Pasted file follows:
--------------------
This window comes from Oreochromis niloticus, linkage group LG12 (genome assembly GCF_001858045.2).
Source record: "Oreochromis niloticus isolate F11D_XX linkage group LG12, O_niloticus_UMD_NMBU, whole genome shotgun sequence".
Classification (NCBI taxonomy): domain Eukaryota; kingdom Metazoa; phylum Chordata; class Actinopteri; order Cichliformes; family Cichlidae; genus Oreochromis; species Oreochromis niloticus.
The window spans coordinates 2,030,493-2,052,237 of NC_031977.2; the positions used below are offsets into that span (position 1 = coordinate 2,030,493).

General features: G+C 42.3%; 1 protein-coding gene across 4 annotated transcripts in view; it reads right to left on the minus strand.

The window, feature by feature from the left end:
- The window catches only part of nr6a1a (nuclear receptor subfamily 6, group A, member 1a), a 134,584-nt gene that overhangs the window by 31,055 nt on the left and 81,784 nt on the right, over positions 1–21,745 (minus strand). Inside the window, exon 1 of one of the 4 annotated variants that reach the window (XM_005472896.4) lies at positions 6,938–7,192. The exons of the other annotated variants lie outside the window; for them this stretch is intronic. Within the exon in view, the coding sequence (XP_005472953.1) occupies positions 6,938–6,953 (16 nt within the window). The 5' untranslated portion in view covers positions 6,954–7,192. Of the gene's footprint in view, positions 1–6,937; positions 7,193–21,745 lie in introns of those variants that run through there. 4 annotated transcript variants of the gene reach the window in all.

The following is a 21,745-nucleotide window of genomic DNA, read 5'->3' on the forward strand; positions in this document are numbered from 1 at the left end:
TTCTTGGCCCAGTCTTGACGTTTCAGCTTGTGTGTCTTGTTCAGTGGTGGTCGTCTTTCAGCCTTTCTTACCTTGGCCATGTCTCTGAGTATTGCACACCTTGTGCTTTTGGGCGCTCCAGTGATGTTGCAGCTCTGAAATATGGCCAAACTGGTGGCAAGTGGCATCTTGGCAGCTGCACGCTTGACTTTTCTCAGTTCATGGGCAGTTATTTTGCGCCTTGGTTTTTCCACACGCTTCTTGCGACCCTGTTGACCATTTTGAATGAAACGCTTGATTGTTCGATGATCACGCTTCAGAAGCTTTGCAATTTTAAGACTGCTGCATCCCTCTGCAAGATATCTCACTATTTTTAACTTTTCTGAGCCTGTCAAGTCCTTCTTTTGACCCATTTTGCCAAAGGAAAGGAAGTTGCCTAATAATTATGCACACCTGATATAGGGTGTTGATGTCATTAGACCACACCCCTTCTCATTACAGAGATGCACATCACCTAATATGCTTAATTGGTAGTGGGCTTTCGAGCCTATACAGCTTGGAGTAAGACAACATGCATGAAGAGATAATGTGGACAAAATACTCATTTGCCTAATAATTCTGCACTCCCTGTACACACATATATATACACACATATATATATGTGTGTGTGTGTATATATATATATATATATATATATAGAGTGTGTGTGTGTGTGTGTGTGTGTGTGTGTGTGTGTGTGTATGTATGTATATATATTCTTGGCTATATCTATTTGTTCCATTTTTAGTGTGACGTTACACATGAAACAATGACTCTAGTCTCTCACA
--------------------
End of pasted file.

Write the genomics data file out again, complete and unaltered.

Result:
This window comes from Oreochromis niloticus, linkage group LG12 (genome assembly GCF_001858045.2).
Source record: "Oreochromis niloticus isolate F11D_XX linkage group LG12, O_niloticus_UMD_NMBU, whole genome shotgun sequence".
Classification (NCBI taxonomy): domain Eukaryota; kingdom Metazoa; phylum Chordata; class Actinopteri; order Cichliformes; family Cichlidae; genus Oreochromis; species Oreochromis niloticus.
The window spans coordinates 2,030,493-2,052,237 of NC_031977.2; the positions used below are offsets into that span (position 1 = coordinate 2,030,493).

General features: G+C 42.3%; 1 protein-coding gene across 4 annotated transcripts in view; it reads right to left on the minus strand.

The window, feature by feature from the left end:
- The window catches only part of nr6a1a (nuclear receptor subfamily 6, group A, member 1a), a 134,584-nt gene that overhangs the window by 31,055 nt on the left and 81,784 nt on the right, over positions 1–21,745 (minus strand). Inside the window, exon 1 of one of the 4 annotated variants that reach the window (XM_005472896.4) lies at positions 6,938–7,192. The exons of the other annotated variants lie outside the window; for them this stretch is intronic. Within the exon in view, the coding sequence (XP_005472953.1) occupies positions 6,938–6,953 (16 nt within the window). The 5' untranslated portion in view covers positions 6,954–7,192. Of the gene's footprint in view, positions 1–6,937; positions 7,193–21,745 lie in introns of those variants that run through there. 4 annotated transcript variants of the gene reach the window in all.

The following is a 21,745-nucleotide window of genomic DNA, read 5'->3' on the forward strand; positions in this document are numbered from 1 at the left end:
TTCTTGGCCCAGTCTTGACGTTTCAGCTTGTGTGTCTTGTTCAGTGGTGGTCGTCTTTCAGCCTTTCTTACCTTGGCCATGTCTCTGAGTATTGCACACCTTGTGCTTTTGGGCGCTCCAGTGATGTTGCAGCTCTGAAATATGGCCAAACTGGTGGCAAGTGGCATCTTGGCAGCTGCACGCTTGACTTTTCTCAGTTCATGGGCAGTTATTTTGCGCCTTGGTTTTTCCACACGCTTCTTGCGACCCTGTTGACCATTTTGAATGAAACGCTTGATTGTTCGATGATCACGCTTCAGAAGCTTTGCAATTTTAAGACTGCTGCATCCCTCTGCAAGATATCTCACTATTTTTAACTTTTCTGAGCCTGTCAAGTCCTTCTTTTGACCCATTTTGCCAAAGGAAAGGAAGTTGCCTAATAATTATGCACACCTGATATAGGGTGTTGATGTCATTAGACCACACCCCTTCTCATTACAGAGATGCACATCACCTAATATGCTTAATTGGTAGTGGGCTTTCGAGCCTATACAGCTTGGAGTAAGACAACATGCATGAAGAGATAATGTGGACAAAATACTCATTTGCCTAATAATTCTGCACTCCCTGTACACACATATATATACACACATATATATATGTGTGTGTGTGTATATATATATATATATATATATATAGAGTGTGTGTGTGTGTGTGTGTGTGTGTGTGTGTGTGTGTGTATGTATGTATATATATTCTTGGCTATATCTATTTGTTCCATTTTTAGTGTGACGTTACACATGAAACAATGACTCTAGTCTCTCACA